About Me

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The name describes my demeanour and voice! I love narrowboating and that is why this blog is mainly about the boat and our interaction with it. I have been keeping a log for Sonflower ever since we bought her and moved onto her as our main residence. Some incidents in our boating life have been hilarious, some scary and some down right dangerous. I cannot tell what will come in the future but you can now share them! The crew are an 'ordinary' couple. The Best Mate and I.

Monday, 16 September 2019

Beautiful days of Boating

Friday 13 September 2019: Crew: Captain Eeyore, Best Mate and Soopercrew

We are free and we set off with two cars. One left at Hawkesbury Junction, our target, and then one back to Braunston. The crew boarded and we let go imediately. The Best Mate busied herself restocking and rearranging and Soopercrew took the tiller to navigate north to Hillmorton Locks. These are manned by enthusiastic volunteers but no sign of them at the top lock. It was set for us and we had a good passage to the bottom. The locks need a lot of tlc and red and white tape abounds effectively turning the double locks into a single flight.

We were on a mission to try and make contact with a boater here. Enquiries at the Café revealed that the boat had already moved south. We let colleagues in Braunston know.

After the locks there was nothing to do except continue to cruise along the straightened N Oxford toward sunset. It was a lovely afternoon and we moored just after sunset at All Oaks Corner. Here we enjoyed a meal aboard and  a traditional game of UNO.

Saturday 14th September 2019
We let go at dawn. A lovely one too. Another wonderful September day. Our target was soon met and the smoke alarm indicated that breakfast was cooked as The best mate navigated through Sutton Stop and handed to the Skipper  for the turn. We moored on the Coventry Canal water point,   replenished and ate a hearty breakfast.

Here we hatched a plan. The girls would navigate to Atherstone Top lock while I drove to Atherstone and whiled away some time sketching.

In the event I left my wallet on the boat, could not buy a refill  of ink and spent the time as a waterways chaplain helping an injured boater up and a single hander down then helping a few hirers, chatting to passing boaters and CRT volunteers.

Time passed quickly and Sonflower caught me up. We went strait down the first five to s mooring just passed the A5 Bridge. Sadly it was signed 48 hours.

We concluded a wonderful couple of days boating with a beautiful bean balti, prepared by the Best Mate.

Sunday 15th Seotemebr 2019   Crew: Captain Eeyore and Youngest Son

The 48 hour was a problem. We have a very busy week. So we drove back to Atherstone this afternoon and navigated the six locks to complete the flight. A dove took a lift some of the way!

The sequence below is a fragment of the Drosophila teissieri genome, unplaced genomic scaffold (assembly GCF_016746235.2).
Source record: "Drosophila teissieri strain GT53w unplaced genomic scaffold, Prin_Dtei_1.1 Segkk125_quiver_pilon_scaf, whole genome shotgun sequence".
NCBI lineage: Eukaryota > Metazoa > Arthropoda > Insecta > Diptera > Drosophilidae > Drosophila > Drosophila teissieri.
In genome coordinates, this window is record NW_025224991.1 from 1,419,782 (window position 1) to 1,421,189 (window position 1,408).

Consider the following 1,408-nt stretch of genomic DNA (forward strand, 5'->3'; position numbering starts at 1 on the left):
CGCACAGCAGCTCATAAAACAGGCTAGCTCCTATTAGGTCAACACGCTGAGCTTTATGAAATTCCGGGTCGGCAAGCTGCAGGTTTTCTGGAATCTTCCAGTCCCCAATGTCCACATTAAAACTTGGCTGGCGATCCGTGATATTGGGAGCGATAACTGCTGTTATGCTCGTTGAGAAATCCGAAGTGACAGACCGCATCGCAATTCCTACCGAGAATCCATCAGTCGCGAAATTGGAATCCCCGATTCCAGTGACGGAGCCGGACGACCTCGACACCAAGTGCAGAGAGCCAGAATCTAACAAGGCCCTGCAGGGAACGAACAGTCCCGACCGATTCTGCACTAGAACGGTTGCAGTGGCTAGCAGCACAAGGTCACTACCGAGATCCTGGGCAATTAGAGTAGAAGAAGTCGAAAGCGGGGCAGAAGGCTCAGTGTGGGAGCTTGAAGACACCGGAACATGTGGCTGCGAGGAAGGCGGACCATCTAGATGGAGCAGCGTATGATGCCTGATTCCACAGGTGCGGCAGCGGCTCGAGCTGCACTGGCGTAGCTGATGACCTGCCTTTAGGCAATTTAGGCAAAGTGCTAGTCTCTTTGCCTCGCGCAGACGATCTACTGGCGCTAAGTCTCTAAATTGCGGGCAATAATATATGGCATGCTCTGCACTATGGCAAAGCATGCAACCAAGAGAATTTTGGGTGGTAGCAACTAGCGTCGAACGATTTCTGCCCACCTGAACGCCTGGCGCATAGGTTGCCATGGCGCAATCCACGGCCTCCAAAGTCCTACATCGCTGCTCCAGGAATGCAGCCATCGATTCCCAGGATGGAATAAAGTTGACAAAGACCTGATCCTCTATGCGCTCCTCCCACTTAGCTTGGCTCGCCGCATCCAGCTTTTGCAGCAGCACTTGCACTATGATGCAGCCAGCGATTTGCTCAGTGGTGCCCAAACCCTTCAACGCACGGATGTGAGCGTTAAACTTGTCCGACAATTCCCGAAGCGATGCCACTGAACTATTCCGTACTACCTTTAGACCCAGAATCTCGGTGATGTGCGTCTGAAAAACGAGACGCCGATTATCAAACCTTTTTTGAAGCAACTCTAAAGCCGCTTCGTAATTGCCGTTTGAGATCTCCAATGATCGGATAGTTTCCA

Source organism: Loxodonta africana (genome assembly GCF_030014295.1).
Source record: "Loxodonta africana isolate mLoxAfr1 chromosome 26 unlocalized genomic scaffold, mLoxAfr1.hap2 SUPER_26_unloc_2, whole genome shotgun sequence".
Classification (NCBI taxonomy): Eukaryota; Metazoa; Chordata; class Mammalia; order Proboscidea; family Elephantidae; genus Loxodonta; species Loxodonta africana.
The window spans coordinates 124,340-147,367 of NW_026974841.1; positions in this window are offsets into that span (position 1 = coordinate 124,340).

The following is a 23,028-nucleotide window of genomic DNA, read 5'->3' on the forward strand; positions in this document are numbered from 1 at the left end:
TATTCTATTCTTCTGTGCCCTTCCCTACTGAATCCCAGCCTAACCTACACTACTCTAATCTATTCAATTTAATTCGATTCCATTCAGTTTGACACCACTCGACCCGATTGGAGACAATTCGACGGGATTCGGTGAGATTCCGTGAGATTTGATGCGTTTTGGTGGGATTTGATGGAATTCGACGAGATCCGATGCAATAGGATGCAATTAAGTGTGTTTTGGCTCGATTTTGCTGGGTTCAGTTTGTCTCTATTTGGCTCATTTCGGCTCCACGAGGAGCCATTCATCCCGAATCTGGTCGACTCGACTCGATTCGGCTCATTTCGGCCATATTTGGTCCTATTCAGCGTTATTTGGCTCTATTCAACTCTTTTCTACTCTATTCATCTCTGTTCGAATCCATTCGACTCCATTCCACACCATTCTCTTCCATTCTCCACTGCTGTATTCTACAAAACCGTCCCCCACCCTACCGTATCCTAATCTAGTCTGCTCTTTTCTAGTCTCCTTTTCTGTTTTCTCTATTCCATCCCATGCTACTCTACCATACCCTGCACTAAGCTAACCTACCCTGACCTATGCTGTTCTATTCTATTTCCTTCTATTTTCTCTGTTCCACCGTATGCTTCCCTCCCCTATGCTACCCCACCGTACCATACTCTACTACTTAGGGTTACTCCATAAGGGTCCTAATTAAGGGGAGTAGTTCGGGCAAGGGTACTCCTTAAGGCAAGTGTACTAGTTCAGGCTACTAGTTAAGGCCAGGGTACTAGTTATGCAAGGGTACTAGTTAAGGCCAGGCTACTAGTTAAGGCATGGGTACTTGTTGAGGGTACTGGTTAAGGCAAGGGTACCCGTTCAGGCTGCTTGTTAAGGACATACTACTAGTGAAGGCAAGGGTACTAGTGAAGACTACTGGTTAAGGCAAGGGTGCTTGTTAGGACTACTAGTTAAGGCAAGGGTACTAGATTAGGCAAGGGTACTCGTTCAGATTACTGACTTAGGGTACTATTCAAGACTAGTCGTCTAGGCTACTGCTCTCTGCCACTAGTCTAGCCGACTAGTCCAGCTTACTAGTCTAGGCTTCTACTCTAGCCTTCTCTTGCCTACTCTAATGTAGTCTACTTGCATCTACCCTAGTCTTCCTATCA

Here he is at Lock 9. 

We moored at Bradley Green Bridge 48 opposite the services. Pumping out is the next thing to look forward to!
36 miles, and 15 locks     17.1/2 hours over three days    ///shudders.linked.year

We walked back to Atherestone town centre in glorious evening sunshine. We talked for a time to the skipper og narrowboat Sir T Fiable, who I had helped down the locks the day before. He is struggling to keep his drive shaft coupling tight and we discussed various possible bodges to get him through to the Spring when he is booked in for blacking. He said taking the boat out of teh water just to replace the prop shaft was far too expensive and he would do the two at teh same time. The probable solution is shimming under the coupling clamp with a split piece of rotary drier stand. Needs must!





Saturday, 7 September 2019

Sunshine and showers

3-4 September 2019 Crew: Captain and Best Mate, Sooper Crew and  youngest son

Ideal boating weather.

On top level of the Oxford there was a breeze. When the canal runs north west it is behind us when the canal runs north east it is across us and when we are turning from one to the other it is anywhere it likes. And the top level of the Oxford Canal is a serpentine waterway with many twists and turns to confuse the navigational mind. It can make staying in the middle a bit tricky and approaching bridges on bends interesting when others are coming toward you. For most of the way the towpath is backed by a very high hedge. Possibly over 12 feet in places and this shields the canal form teh wind wuite effectively where it is windward.

As we ar effectively heading north the sun does not affect vision this way but it certainly effects the vision of those coming toward us!

We enjoyed the boating. First a couple of hours in the evening to moor at Stoneton Farm. No cows in the byre at this juncture and it looks like thay have ceased using sillage pits in favour of plastic bales so the smell of sillage is not there either making this stop more pleasant than usual.